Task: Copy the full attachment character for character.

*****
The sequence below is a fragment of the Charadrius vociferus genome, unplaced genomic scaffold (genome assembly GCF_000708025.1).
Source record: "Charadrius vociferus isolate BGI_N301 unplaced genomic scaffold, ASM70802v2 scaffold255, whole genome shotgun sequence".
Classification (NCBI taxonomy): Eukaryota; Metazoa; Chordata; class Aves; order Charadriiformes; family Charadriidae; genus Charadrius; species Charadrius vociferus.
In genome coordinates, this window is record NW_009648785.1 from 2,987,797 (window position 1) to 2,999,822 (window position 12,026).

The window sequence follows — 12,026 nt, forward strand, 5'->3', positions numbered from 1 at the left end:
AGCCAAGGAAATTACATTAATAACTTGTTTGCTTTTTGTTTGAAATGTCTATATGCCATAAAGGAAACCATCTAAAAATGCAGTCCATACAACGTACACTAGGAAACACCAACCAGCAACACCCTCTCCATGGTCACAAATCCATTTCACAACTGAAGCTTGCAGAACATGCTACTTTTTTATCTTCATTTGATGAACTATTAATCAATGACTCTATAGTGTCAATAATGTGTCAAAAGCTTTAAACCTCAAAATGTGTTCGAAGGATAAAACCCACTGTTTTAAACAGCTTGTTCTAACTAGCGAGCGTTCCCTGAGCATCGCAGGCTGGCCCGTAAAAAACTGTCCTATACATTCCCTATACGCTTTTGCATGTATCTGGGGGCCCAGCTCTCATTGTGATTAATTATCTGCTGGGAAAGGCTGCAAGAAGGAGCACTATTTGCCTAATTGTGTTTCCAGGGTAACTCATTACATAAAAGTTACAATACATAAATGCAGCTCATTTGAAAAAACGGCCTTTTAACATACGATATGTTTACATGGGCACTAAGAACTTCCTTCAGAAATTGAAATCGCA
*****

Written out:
The sequence below is a fragment of the Charadrius vociferus genome, unplaced genomic scaffold (genome assembly GCF_000708025.1).
Source record: "Charadrius vociferus isolate BGI_N301 unplaced genomic scaffold, ASM70802v2 scaffold255, whole genome shotgun sequence".
Classification (NCBI taxonomy): Eukaryota; Metazoa; Chordata; class Aves; order Charadriiformes; family Charadriidae; genus Charadrius; species Charadrius vociferus.
In genome coordinates, this window is record NW_009648785.1 from 2,987,797 (window position 1) to 2,999,822 (window position 12,026).

The window sequence follows — 12,026 nt, forward strand, 5'->3', positions numbered from 1 at the left end:
AGCCAAGGAAATTACATTAATAACTTGTTTGCTTTTTGTTTGAAATGTCTATATGCCATAAAGGAAACCATCTAAAAATGCAGTCCATACAACGTACACTAGGAAACACCAACCAGCAACACCCTCTCCATGGTCACAAATCCATTTCACAACTGAAGCTTGCAGAACATGCTACTTTTTTATCTTCATTTGATGAACTATTAATCAATGACTCTATAGTGTCAATAATGTGTCAAAAGCTTTAAACCTCAAAATGTGTTCGAAGGATAAAACCCACTGTTTTAAACAGCTTGTTCTAACTAGCGAGCGTTCCCTGAGCATCGCAGGCTGGCCCGTAAAAAACTGTCCTATACATTCCCTATACGCTTTTGCATGTATCTGGGGGCCCAGCTCTCATTGTGATTAATTATCTGCTGGGAAAGGCTGCAAGAAGGAGCACTATTTGCCTAATTGTGTTTCCAGGGTAACTCATTACATAAAAGTTACAATACATAAATGCAGCTCATTTGAAAAAACGGCCTTTTAACATACGATATGTTTACATGGGCACTAAGAACTTCCTTCAGAAATTGAAATCGCA